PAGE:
When someone is watching you, you may change your behaviour in various ways: this is called the ‘audience effect’. Social behaviours such as acting prosocially or changing gaze patterns may be used as signals of reputation and thus may be particularly prone to audience effects. The present paper aims to test the relationship between prosocial choices, gaze patterns and the feeling of being watched within a novel ecologically valid paradigm, where participants communicate with a video-clip of a confederate and believe she is (or is not) a live feed of a confederate who can see them back. Results show that when participants believe they are watched, they tend to make more prosocial choices and they gaze less to the confederate. We also find that the increase in prosocial behaviour when being watched correlates with social anxiety traits. Moreover, we show for the first time that prosocial choices influence subsequent gaze patterns of participants, although this is true for both live and pre-recorded interactions. Overall, these findings suggest that the opportunity to signal a good reputation to other people is a key modulator of prosocial decisions and eye gaze in live communicative contexts. They further indicate that gaze should be considered as an interactive and dynamic signal.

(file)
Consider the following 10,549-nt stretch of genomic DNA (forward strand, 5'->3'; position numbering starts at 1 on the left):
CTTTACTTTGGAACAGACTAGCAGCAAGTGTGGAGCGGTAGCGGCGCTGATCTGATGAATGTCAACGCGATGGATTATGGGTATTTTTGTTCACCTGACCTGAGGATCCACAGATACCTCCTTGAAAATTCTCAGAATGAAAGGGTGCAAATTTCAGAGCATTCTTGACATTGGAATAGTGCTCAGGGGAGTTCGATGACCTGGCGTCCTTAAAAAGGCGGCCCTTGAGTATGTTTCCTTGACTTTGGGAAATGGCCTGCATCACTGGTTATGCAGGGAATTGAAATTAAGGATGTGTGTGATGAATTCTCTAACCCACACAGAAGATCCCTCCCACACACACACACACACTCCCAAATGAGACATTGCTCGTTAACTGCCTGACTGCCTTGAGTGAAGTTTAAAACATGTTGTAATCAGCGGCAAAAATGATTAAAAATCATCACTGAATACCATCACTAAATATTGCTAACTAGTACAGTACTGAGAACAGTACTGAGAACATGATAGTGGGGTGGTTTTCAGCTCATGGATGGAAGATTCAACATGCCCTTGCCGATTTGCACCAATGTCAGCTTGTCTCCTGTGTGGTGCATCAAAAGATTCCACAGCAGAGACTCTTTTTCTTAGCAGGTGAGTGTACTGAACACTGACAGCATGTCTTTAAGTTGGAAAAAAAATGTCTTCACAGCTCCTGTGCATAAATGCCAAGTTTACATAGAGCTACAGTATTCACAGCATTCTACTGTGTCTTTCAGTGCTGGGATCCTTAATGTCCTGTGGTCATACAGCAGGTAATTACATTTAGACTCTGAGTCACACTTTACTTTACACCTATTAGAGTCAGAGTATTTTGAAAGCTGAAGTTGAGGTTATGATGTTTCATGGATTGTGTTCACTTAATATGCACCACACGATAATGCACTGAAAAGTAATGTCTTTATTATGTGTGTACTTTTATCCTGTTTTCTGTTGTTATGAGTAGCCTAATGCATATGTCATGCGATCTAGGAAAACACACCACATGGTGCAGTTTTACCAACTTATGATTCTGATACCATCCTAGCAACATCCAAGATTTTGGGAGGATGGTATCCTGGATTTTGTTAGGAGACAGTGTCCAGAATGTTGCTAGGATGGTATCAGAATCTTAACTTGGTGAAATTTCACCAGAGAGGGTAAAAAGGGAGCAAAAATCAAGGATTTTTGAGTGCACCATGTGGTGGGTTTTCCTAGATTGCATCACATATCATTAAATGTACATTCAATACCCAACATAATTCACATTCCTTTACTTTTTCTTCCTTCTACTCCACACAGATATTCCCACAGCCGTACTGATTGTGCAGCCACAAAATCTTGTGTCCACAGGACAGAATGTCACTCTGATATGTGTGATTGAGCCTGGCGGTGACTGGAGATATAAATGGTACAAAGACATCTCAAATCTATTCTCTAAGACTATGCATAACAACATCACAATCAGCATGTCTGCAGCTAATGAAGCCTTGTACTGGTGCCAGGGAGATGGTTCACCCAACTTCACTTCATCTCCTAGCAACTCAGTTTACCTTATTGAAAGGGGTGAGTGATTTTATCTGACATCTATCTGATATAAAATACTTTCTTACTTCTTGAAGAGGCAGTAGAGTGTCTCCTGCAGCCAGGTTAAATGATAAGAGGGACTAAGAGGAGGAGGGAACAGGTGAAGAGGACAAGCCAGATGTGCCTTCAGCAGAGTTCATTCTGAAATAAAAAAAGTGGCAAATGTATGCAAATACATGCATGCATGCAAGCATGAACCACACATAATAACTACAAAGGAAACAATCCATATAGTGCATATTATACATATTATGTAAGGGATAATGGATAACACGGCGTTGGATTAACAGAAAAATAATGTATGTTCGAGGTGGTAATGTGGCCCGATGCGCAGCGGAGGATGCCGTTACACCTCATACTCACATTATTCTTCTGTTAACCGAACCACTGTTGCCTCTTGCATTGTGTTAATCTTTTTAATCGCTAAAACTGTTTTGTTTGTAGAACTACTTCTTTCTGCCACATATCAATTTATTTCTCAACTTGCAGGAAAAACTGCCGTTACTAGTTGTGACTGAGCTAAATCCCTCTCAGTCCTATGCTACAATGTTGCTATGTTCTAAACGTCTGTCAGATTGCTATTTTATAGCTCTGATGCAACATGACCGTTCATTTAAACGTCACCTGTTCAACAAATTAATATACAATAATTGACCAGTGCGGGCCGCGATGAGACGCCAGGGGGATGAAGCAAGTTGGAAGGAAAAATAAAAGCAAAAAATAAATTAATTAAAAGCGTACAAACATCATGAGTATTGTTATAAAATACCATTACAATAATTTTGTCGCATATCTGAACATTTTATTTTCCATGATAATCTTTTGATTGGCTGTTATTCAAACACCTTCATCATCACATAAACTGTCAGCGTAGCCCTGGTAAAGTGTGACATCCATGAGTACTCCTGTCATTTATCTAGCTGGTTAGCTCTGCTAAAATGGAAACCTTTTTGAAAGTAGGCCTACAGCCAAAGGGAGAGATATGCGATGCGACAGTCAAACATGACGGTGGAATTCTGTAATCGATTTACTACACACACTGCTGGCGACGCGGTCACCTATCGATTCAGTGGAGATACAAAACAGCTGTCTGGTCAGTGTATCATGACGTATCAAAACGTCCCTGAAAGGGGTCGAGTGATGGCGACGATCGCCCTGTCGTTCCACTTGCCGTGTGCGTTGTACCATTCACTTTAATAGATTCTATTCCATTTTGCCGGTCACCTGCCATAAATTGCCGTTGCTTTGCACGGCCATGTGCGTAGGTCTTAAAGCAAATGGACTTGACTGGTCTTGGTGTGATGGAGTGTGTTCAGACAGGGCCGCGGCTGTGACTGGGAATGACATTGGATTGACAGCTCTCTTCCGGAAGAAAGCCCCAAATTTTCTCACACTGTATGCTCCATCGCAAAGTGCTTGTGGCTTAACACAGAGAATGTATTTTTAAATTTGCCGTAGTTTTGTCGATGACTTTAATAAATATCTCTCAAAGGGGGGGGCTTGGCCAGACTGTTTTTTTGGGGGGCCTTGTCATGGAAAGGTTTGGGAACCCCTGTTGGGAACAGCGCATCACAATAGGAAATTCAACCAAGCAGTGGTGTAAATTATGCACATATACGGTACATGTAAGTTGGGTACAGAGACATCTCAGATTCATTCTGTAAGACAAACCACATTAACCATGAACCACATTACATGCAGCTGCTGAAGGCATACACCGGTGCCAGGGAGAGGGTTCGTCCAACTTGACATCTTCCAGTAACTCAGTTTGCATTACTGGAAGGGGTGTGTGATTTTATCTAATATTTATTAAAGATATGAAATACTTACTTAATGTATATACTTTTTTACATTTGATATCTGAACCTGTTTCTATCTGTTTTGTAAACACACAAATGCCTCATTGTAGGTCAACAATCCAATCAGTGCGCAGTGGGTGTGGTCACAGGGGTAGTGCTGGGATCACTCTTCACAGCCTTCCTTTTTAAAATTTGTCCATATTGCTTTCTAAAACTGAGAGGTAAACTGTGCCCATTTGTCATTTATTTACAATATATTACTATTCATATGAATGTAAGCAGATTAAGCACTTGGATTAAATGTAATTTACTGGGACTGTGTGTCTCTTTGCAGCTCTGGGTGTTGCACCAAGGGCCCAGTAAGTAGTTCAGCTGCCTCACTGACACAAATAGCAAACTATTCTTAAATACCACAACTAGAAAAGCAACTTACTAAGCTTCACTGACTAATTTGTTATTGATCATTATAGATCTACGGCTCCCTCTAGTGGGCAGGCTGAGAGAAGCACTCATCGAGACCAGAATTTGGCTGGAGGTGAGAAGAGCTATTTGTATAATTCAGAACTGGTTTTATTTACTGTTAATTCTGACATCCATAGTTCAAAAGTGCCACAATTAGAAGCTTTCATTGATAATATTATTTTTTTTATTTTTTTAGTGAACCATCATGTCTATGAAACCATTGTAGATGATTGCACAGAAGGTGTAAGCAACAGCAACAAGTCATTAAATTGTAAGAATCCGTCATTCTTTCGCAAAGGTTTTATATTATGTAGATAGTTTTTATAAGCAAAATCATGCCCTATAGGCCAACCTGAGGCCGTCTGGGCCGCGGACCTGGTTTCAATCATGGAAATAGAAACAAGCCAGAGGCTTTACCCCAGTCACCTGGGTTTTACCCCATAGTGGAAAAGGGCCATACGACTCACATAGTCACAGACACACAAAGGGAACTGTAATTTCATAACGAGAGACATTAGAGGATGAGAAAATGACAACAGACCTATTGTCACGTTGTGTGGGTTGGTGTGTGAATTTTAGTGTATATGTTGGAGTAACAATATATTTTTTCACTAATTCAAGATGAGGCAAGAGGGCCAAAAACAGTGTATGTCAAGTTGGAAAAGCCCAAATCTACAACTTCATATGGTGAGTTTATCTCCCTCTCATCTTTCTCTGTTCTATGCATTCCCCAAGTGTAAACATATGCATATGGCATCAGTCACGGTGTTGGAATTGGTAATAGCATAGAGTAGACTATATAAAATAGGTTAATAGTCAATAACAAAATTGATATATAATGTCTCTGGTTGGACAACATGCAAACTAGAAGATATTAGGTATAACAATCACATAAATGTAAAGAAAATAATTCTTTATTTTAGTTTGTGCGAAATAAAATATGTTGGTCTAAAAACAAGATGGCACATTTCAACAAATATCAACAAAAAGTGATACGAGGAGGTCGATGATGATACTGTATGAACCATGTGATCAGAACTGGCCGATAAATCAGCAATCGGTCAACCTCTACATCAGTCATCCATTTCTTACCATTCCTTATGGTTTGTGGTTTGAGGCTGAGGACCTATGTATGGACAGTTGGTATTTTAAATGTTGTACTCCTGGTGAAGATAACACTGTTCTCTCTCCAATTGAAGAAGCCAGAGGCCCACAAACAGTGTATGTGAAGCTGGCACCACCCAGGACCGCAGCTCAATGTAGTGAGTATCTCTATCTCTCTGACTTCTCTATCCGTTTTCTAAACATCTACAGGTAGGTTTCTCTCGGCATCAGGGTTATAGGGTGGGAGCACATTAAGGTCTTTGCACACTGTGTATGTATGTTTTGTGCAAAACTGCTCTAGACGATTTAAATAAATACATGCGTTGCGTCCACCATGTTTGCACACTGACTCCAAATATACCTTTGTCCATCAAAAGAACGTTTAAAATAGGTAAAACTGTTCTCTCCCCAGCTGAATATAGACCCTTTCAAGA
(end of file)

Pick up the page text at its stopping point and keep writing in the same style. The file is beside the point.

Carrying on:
The belief in being watched tends to increase prosocial choices of participants.
The increase in prosocial behaviour correlates with higher social anxiety traits.
Participants gaze less to the confederate when they believe she can see them.
Less prosocial choices correlate with more gazes to confederate after the choice.
The opportunity to signal good reputation modulates prosocial choices and eye gaze.